Clear Channel Outdoor Americas inked a deal with AT&T and other companies to enable it to track people, via their mobile phones, who pass its tens of thousands of billboards across the United States. Called RADAR, the new service will, says Clear Channel Outdoor, give advertisers better tools to measure the effectiveness of billboard advertising. RADAR will be offered in Clear Channel Outdoor’s top 11 markets, which includes Los Angeles and New York, with availability across the country later this year.
RADAR was tested with shoe company Toms, explains The New York Times, which “said it found a rise in brand awareness and purchases.” The service relies on AT&T Data Patterns, which collects location data from its subscribers; PlaceIQ, which uses location data from other apps; and Placed, which pays consumers for the right to track their movements.
The data resulting from RADAR can “determine the average age and gender” of people who see a billboard, where and when they see it, and whether they subsequently visit a store. “In aggregate, that data can then tell you information about what the average viewer of that billboard looks like,” said Clear Channel Outdoor executive Andy Stevens. “Obviously that’s very valuable to an advertiser.”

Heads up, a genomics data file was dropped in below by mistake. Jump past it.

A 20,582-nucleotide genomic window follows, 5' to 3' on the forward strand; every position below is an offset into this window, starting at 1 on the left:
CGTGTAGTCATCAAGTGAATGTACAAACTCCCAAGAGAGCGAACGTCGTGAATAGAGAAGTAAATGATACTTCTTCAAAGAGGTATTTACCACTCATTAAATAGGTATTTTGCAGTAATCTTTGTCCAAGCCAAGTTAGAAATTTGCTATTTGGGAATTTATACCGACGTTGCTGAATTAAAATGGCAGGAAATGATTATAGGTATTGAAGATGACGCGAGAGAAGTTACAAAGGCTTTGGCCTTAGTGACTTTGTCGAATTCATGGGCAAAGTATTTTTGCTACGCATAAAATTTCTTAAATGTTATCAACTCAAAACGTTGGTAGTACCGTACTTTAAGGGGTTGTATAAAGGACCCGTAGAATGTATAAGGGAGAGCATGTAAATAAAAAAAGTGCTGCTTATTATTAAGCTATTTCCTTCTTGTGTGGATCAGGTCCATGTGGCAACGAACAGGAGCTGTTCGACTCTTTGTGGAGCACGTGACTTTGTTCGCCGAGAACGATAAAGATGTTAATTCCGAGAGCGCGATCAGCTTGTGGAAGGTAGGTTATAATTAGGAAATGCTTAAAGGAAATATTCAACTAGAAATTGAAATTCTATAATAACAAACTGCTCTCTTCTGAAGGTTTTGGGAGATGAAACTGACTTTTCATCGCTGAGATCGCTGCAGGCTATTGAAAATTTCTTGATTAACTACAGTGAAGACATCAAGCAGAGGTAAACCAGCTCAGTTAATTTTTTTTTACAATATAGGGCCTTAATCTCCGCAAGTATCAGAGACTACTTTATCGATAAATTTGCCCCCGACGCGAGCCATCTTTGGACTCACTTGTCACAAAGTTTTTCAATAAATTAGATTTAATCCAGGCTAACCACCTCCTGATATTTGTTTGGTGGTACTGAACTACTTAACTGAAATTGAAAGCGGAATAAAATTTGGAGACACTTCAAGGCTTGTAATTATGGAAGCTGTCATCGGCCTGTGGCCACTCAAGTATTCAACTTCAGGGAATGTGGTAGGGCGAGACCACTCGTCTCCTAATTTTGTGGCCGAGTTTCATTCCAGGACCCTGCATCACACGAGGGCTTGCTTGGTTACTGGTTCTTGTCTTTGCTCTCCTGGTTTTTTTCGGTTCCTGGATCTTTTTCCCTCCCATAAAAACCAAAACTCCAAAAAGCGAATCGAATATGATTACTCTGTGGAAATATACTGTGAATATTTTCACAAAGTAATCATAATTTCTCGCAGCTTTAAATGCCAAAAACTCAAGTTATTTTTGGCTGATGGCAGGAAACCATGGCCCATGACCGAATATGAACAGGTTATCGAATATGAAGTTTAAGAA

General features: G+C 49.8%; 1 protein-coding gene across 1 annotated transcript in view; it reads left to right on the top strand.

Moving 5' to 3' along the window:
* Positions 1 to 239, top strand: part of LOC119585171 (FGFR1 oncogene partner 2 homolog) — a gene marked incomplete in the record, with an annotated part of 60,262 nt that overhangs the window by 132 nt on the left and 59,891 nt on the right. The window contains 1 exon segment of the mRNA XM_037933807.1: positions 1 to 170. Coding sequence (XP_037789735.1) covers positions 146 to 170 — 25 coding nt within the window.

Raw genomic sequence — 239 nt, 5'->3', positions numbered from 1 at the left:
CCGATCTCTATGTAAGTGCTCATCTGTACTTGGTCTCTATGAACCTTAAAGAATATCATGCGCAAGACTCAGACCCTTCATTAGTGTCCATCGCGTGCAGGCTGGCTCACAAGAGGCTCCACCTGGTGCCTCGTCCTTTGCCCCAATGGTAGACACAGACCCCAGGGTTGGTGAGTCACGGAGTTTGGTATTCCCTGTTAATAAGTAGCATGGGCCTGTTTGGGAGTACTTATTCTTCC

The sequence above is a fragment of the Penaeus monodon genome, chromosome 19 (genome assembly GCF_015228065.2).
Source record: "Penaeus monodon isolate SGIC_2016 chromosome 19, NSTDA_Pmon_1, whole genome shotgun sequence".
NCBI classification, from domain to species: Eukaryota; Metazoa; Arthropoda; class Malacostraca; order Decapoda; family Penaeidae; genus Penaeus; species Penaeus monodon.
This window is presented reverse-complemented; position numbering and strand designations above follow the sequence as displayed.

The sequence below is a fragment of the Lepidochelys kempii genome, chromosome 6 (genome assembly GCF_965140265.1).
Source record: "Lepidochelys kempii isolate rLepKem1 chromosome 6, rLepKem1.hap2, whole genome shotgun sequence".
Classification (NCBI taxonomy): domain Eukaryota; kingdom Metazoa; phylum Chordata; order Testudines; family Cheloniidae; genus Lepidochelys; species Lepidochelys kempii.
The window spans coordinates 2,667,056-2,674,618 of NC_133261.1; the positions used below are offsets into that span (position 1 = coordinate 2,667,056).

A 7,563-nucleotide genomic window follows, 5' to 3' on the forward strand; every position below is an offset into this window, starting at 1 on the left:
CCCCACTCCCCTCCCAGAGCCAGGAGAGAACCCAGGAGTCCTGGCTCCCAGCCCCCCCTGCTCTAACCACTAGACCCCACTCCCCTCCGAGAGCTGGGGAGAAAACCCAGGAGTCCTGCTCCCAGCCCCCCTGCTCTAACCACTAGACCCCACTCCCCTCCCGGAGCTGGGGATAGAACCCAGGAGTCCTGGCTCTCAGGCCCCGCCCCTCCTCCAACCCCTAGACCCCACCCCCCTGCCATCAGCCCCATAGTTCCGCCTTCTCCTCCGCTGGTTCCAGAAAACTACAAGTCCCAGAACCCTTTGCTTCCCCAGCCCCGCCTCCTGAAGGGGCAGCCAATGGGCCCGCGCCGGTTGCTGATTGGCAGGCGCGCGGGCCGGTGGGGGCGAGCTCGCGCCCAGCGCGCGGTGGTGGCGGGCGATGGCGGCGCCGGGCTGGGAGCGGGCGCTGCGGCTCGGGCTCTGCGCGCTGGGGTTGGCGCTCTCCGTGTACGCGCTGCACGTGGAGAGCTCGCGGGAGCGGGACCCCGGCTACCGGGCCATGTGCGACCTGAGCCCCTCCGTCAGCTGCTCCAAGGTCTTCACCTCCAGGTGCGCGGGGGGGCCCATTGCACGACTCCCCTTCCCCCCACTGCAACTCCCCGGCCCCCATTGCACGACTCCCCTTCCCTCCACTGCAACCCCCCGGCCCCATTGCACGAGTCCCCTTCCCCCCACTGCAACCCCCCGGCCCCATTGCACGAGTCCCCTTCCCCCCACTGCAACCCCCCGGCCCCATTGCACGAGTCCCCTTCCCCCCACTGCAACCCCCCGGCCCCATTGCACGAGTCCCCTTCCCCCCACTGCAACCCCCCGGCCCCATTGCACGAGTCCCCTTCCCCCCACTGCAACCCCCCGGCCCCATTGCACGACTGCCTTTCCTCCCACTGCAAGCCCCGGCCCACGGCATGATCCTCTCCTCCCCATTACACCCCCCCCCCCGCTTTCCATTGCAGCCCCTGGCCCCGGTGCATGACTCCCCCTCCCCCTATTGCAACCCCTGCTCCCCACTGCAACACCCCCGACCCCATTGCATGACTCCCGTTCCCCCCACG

Privacy advocates are up in arms about RADAR, which even Stevens admits “does sound a bit creepy.” But, counters Clear Channel Outdoor, all data is anonymous and aggregated — and “the same data mobile advertisers have been using for years.”
“It’s easy to forget that we’re just tapping into an existing data ecosystem,” Stevens said.
Mobile tracking has been scrutinized by privacy groups. “People have no idea that they’re being tracked and targeted,” said Center for Digital Democracy executive director Jeffrey Chester. “It is incredibly creepy, and it’s the most recent intrusion into our privacy.”
The Federal Trade Commission has also gone after a handful of companies collecting geolocation information via mobile device tracking, settling charges against an Android app that turns mobile devices into flashlights, for sharing data with advertisers, and a retail-tracking company that uses signals from shoppers’ mobile phones to track their movements through stores.